Here’s a hospitality concept tailor-made for the world-wide recession. It’s a product of Swiss ingenuity. Sevelen, Switzerland, population 4,000, boasts the world’s first zero-star hotel.
It’s the brainchild of Swiss artists Frank and Patrik Riklin, and it’s called the Null Stern (No star) Hotel. It’s located in a converted nuclear bunker and offers no amenities, no frills, and no comfort.
The Null Stern has three large rooms, two bedrooms, each of which accommodates up to seven guests, a bathroom with a series of toilets all in a row and gang showers. There’s no heat, but there are plenty of bottles that can be filled with hot water, and complimentary slippers for walking across the icy floor. There are also no windows, but there is a row of monitors in the reception area.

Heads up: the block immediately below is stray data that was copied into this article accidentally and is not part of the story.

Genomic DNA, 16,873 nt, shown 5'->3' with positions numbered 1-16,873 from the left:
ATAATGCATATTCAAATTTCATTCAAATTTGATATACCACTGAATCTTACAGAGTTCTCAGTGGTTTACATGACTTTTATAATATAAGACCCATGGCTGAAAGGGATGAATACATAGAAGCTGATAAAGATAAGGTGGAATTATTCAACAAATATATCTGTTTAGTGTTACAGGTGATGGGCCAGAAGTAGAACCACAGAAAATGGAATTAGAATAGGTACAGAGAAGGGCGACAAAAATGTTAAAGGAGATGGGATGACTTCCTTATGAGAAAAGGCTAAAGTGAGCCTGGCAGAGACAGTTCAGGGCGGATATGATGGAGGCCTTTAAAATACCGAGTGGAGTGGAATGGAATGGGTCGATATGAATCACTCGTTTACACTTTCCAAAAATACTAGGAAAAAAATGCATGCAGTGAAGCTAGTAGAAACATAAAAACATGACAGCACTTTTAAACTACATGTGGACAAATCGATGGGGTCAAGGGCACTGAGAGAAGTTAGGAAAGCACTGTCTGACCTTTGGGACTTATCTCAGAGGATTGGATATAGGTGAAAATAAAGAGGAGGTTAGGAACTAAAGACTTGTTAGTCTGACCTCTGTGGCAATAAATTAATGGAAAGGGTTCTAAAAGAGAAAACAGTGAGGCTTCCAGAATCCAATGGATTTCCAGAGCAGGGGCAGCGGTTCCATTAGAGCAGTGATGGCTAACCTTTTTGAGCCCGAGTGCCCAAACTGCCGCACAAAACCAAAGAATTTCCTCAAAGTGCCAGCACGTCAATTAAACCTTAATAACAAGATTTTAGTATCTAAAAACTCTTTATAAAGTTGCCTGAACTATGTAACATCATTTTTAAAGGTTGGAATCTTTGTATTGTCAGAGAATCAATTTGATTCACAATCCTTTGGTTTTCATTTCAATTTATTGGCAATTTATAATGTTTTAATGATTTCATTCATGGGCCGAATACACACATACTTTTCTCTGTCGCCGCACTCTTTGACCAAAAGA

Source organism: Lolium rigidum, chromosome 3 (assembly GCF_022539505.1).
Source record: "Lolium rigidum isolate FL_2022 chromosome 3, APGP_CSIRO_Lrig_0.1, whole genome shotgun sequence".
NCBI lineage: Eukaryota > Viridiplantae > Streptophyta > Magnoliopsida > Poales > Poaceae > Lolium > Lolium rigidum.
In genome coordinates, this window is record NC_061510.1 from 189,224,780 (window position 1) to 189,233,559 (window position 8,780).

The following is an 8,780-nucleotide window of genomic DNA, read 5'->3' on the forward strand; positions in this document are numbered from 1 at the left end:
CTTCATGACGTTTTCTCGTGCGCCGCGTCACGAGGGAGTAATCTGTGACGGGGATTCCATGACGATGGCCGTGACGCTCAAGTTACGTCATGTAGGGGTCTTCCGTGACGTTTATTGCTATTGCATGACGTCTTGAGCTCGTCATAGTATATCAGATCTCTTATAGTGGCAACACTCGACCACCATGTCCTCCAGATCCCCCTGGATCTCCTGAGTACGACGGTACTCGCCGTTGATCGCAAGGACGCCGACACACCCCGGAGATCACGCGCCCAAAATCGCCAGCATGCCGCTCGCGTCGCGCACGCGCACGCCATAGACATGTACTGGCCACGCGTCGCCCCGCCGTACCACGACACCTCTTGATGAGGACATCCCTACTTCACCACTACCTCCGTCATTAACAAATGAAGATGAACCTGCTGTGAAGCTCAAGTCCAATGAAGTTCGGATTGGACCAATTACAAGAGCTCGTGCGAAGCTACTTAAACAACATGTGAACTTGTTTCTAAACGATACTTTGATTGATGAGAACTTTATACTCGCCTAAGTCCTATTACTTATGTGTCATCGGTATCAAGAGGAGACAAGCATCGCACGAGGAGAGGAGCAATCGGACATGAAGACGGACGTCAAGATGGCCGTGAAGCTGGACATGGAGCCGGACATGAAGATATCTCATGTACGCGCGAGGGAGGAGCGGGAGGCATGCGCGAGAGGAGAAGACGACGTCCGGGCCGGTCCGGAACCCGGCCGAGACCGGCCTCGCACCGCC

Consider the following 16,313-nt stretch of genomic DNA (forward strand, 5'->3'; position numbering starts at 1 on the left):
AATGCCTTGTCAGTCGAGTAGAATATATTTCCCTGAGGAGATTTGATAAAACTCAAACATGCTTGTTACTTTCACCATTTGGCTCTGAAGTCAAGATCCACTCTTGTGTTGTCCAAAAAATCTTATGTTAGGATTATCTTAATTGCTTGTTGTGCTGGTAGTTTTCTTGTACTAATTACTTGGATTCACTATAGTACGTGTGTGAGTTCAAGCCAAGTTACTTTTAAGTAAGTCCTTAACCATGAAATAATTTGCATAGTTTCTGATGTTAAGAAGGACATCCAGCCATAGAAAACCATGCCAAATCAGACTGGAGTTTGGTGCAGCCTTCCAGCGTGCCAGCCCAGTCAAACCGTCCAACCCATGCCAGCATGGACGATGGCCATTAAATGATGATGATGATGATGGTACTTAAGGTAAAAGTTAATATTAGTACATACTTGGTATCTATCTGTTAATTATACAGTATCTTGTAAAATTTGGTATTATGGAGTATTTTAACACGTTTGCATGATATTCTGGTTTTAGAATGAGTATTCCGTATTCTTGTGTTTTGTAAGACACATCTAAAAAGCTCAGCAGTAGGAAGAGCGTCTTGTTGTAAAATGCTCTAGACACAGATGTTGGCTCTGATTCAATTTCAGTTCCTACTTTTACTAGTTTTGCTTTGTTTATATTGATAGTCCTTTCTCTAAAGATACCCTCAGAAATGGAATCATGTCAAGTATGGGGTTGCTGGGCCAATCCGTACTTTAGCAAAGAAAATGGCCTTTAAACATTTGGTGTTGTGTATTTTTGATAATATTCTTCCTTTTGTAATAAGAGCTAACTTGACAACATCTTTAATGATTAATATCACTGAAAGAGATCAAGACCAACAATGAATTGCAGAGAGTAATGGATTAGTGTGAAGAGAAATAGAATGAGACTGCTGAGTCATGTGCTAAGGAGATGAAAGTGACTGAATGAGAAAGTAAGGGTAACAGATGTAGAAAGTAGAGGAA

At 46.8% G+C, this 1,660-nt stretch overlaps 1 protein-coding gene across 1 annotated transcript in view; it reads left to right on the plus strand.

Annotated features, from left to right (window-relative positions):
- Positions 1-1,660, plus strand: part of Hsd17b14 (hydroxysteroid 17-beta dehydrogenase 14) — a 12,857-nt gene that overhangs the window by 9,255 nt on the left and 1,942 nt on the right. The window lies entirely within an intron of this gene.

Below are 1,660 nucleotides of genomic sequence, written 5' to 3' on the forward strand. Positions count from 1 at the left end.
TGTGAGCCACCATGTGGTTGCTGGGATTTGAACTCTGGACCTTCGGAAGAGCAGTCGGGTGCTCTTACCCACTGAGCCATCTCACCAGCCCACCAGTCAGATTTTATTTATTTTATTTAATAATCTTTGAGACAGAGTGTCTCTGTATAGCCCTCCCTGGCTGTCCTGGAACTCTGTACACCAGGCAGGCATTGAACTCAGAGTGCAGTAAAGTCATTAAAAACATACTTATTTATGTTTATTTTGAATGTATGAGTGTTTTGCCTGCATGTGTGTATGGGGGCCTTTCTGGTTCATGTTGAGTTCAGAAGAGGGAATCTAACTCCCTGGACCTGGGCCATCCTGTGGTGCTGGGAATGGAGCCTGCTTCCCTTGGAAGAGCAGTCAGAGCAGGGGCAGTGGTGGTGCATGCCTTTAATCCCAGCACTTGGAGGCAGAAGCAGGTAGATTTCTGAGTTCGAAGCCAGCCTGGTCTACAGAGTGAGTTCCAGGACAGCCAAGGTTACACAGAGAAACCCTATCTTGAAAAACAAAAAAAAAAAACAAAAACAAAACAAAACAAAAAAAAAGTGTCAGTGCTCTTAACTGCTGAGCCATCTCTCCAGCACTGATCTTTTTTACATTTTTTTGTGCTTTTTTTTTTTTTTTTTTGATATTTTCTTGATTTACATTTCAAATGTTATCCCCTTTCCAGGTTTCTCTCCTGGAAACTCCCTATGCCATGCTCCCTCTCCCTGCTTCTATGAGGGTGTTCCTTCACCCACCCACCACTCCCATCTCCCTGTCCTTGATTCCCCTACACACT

Why would anyone want to stay there? People seem to be treating the hotel as an experience, rather than a place to stay. It’s certainly a social experience. Living is all communal and it’s impossible to ignore your fellow guests. Guests enter a draw to see who gets a hot morning shower — there’s only enough hot water for one — while bed assignments are decided with the spin of an old bike wheel. Bedtime is decided by taking the average amount of sleep everyone wants and subtracting it from a mandatory 7 a.m. wake-up call.
And you get what you pay for. The Null Stern costs about $10US a night. And it’s a concept whose time may have come. The owners are already planning to expand the Zero Star Hotel concept to other bunkers around the world.